EXPANDING WAISTLINE: Hanesbrands, a maker of underwear, t-shirts and socks, said it will buy the biggest maker of underwear in Australia. The company said its offer values Pacific Brands Ltd. at $800 million. Hanesbrands has also made a series of deals to give it more control of the Champion brand overseas. The stock jumped $2.31, or 8.3 percent, to $30.10.

TECH RISING: Facebook reached an all-time high after first-quarter profit nearly tripled. Revenue was also better than expected. The stock climbed $8.31, or 7.6 percent, to $117.20. Online payments company PayPal gained 76 cents, or 1.9 percent, to $40.77 after its net income and revenue surpassed estimates.

CONSUMER STOCKS: Consumer companies traded higher. Colgate-Palmolive reported strong results as sales of toothpaste, body washes, cleaners and other products improved. Its sales were better than expected and stock rose $1.84, or 2.7 percent, to $71.16. Cigarette maker Altria posted a larger-than-expected profit and gained 65 cents, or 1.1 percent, to $62.20.

GNC-YA: Nutritional supplement company GNC Holdings plunged after it reported weak first-quarter results, including lower vitamin sales. The company also said it will sell 84 stores to a franchise operator. GNC stock lost $10.55, or 29.6 percent, to $25.05.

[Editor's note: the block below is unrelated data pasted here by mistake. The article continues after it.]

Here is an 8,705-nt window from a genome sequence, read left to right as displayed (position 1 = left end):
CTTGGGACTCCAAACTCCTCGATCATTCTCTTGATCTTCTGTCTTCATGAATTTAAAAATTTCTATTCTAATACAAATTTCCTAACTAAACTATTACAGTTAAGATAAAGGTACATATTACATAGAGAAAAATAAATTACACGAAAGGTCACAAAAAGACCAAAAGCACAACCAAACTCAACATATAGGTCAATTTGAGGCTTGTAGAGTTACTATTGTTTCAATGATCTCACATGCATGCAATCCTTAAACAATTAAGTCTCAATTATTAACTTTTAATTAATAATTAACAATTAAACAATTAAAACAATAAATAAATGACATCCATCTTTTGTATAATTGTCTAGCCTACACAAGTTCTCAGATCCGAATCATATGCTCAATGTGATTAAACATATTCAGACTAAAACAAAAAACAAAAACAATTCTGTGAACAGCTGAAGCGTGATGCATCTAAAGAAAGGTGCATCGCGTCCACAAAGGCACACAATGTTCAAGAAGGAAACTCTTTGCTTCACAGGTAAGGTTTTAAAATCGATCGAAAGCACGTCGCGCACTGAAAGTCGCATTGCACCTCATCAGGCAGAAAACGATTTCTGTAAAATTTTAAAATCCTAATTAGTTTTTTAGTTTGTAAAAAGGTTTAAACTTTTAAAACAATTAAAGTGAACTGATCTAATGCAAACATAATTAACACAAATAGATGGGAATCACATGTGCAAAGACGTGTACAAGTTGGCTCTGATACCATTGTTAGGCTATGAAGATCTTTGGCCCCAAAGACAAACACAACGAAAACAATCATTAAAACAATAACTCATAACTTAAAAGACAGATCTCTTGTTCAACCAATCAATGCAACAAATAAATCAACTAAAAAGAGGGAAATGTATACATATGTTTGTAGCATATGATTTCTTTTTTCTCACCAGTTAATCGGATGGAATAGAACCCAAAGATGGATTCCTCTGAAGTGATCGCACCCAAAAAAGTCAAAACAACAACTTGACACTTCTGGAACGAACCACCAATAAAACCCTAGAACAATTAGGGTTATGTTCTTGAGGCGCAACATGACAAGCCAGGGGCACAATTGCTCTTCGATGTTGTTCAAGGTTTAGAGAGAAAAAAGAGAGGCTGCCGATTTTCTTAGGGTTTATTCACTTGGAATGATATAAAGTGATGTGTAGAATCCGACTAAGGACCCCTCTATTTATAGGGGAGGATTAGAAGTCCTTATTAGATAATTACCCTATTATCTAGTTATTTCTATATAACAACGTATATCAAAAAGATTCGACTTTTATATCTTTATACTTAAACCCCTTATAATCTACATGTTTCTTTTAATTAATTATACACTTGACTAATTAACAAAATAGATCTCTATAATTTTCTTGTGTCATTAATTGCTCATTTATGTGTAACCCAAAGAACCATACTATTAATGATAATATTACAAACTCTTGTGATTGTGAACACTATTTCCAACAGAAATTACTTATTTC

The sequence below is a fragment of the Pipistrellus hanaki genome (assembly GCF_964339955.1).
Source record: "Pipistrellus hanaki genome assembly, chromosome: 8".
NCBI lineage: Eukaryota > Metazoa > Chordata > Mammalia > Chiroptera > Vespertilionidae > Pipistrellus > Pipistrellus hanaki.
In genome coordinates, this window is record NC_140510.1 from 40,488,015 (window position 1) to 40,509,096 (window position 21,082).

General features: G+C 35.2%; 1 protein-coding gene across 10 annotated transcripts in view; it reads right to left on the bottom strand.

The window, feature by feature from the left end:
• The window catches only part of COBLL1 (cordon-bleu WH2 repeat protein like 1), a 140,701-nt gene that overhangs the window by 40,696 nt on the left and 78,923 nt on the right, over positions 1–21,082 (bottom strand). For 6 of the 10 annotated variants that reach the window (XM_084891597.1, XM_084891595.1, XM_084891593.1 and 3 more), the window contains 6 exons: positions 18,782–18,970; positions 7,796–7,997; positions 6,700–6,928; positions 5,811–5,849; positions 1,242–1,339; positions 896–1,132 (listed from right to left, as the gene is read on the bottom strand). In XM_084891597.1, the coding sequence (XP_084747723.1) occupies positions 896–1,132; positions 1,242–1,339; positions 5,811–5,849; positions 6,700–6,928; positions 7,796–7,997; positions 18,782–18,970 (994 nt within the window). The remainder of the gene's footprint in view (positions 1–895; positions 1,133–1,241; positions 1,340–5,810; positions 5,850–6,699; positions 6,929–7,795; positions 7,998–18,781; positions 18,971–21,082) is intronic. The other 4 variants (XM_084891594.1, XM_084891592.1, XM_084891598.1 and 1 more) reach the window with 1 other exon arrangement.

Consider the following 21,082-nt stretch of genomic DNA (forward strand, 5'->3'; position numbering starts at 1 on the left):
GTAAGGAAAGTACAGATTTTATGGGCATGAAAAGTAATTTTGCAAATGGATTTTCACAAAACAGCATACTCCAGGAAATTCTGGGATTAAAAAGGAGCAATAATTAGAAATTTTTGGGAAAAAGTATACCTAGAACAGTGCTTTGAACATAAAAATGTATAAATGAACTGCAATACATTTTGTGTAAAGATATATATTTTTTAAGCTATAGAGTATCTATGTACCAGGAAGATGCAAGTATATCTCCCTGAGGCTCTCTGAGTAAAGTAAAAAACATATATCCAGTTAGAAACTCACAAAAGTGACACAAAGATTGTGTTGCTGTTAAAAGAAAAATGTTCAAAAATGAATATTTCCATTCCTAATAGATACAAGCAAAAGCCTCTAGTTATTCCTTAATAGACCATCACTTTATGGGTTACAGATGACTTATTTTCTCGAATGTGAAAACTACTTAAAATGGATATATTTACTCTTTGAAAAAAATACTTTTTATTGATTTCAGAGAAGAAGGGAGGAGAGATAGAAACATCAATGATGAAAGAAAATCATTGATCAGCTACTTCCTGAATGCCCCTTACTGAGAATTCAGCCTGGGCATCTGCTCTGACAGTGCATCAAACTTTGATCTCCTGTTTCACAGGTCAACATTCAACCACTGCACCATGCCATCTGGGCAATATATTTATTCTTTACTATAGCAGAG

NOT IN HARMAN-Y: Harman International, which makes automotive electronics and audio equipment, reported first-quarter results that didn’t meet analyst projections. The company also cut its forecasts for the rest of the year. Harman said revenue from a business that makes equipment for restaurants, sports arenas and other businesses fell. Its stock dropped $10.96, or 12.3 percent, to $77.94.

OVERSEAS: European stock indexes were mixed. Germany’s DAX was 0.2 percent higher while the CAC 40 in France and the FTSE 100 index in Britain were little changed. Asian stocks mostly fell as investors were disappointed by the Bank of Japan’s decision not to add to its huge economic stimulus program. That surprised investors, and the Japanese yen continued to get stronger. The dollar sank to 108.24 yen from 111.34 yen. The Nikkei 225, Japan’s main stock index, tumbled 3.6 percent.

South Korea’s Kospi shed 0.7 percent and Hong Kong’s Hang Seng index eked out a 0.1 percent gain.

ENERGY: Benchmark U.S. crude oil, which is at its highest prices in almost six months, rose 53 cents, or 1.2 percent, to $45.8 a barrel in New York. Brent crude, the international standard, picked up 38 cents to $47.56 a barrel in London.

METALS: The price of gold rose $15.90, or 1.3 percent, to $1,226.30 an ounce. Silver gained 26 cents, or 1.5 percent, to $17.55 an ounce. Copper edged up less than a penny to $2.22 a pound.

BONDS, CURRENCIES: Bond prices were little changed after a big gain on Wednesday. The yield on the 10-year U.S. Treasury note remained at 1.85 percent. The euro rose to $1.1342 from $1.1323.

____

AP Markets Writer Marley Jay can be reached at http://twitter.com/MarleyJayAP His work can be found at http://bigstory.ap.org/journalist/marley-jay

 

Copyright 2016 The Associated Press. All rights reserved. This material may not be published, broadcast, rewritten or redistributed.